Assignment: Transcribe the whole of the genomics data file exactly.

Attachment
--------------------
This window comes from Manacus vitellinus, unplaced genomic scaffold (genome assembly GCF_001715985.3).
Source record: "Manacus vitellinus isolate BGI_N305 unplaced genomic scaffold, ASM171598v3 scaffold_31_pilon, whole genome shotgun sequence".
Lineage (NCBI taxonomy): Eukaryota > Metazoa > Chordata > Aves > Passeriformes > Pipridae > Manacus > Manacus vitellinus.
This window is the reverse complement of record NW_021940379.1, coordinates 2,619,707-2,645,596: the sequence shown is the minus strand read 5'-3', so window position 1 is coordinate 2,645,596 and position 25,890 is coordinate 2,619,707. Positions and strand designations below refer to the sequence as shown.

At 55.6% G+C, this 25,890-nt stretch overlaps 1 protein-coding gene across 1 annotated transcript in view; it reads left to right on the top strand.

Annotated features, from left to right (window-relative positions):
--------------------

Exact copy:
This window comes from Manacus vitellinus, unplaced genomic scaffold (genome assembly GCF_001715985.3).
Source record: "Manacus vitellinus isolate BGI_N305 unplaced genomic scaffold, ASM171598v3 scaffold_31_pilon, whole genome shotgun sequence".
Lineage (NCBI taxonomy): Eukaryota > Metazoa > Chordata > Aves > Passeriformes > Pipridae > Manacus > Manacus vitellinus.
This window is the reverse complement of record NW_021940379.1, coordinates 2,619,707-2,645,596: the sequence shown is the minus strand read 5'-3', so window position 1 is coordinate 2,645,596 and position 25,890 is coordinate 2,619,707. Positions and strand designations below refer to the sequence as shown.

At 55.6% G+C, this 25,890-nt stretch overlaps 1 protein-coding gene across 1 annotated transcript in view; it reads left to right on the top strand.

Annotated features, from left to right (window-relative positions):